NASA’s Curiosity rover could soon be drilling rocks on Mars again.
Engineers have been working for the past year to restore the rover’s full drilling capabilities, which were hampered in 2016 due to a mechanical problem. Later this weekend, they’ll be adding percussion to a new technique already in use on Mars.
This new technique is called Feed Extended Drilling, or FED. It lets Curiosity drill more like the way a person would at home, using the force of its robotic arm to push its drill bit forward as it spins. The new version of FED adds a hammering force to the drill bit.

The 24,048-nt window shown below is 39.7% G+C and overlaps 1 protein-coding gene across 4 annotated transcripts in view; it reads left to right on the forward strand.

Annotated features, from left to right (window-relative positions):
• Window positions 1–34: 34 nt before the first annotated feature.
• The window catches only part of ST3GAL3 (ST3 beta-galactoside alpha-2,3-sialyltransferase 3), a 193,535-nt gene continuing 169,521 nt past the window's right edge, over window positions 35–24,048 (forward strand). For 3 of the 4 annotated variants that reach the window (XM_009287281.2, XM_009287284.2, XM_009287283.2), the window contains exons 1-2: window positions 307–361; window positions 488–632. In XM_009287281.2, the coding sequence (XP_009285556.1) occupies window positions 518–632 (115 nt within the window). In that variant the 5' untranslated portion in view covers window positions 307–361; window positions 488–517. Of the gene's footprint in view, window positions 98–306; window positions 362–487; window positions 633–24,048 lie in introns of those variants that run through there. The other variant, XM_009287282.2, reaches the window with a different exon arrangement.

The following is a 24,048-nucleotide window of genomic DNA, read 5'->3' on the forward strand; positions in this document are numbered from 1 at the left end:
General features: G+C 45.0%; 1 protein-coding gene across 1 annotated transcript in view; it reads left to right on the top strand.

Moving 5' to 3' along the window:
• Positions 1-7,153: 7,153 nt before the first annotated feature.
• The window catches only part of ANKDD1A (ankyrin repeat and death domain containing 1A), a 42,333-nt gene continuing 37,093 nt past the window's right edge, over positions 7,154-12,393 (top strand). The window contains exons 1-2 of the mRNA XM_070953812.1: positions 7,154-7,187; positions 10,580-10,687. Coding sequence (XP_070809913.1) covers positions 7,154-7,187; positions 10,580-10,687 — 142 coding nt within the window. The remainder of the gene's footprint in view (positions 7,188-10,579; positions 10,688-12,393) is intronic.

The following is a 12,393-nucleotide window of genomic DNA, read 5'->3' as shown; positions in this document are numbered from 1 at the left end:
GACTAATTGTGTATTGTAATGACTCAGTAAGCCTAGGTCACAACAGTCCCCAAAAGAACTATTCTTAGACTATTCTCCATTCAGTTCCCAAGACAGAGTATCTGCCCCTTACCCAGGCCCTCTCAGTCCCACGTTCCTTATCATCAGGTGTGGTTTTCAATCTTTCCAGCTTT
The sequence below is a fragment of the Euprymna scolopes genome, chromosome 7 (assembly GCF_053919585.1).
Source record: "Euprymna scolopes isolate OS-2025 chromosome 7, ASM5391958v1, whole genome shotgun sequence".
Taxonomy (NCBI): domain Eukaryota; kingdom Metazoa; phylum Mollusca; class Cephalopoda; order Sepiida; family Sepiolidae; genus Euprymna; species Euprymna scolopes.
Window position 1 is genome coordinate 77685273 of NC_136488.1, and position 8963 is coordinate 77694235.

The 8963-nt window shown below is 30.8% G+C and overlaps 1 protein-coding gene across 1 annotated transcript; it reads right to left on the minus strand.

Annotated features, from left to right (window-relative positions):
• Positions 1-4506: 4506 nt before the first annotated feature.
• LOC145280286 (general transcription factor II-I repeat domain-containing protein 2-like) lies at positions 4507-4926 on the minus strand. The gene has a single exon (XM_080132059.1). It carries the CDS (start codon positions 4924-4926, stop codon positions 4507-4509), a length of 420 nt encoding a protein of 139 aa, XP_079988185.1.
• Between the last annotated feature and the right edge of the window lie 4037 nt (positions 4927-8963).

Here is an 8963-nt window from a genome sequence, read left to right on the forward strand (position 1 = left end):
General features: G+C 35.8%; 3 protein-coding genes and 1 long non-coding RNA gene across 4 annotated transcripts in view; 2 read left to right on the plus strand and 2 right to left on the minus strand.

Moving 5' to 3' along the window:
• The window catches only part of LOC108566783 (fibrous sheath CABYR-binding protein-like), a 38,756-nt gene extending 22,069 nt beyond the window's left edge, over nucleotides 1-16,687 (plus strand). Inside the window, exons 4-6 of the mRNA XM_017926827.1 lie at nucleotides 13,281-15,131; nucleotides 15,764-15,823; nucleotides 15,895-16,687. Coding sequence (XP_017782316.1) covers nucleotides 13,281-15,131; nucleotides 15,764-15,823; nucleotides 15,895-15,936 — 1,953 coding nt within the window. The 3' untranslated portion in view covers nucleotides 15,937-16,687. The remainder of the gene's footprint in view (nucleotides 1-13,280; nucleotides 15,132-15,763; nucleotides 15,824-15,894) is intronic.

The drill was tested with the FED technique without percussion at the end of February. It didn’t successfully produce a rock sample, but did provide valuable results for engineers at NASA’s Jet Propulsion Laboratory in Pasadena, California. Data from the percussive tests, currently planned for Saturday night, will help them continue to refine the drill technique over the coming months.
“This is our next big test to restore drilling closer to the way it worked before,” said Steven Lee, Curiosity deputy project manager at JPL. “Based on how it performs, we can fine-tune the process, trying things like increasing the amount of force we apply while drilling.” [More at link]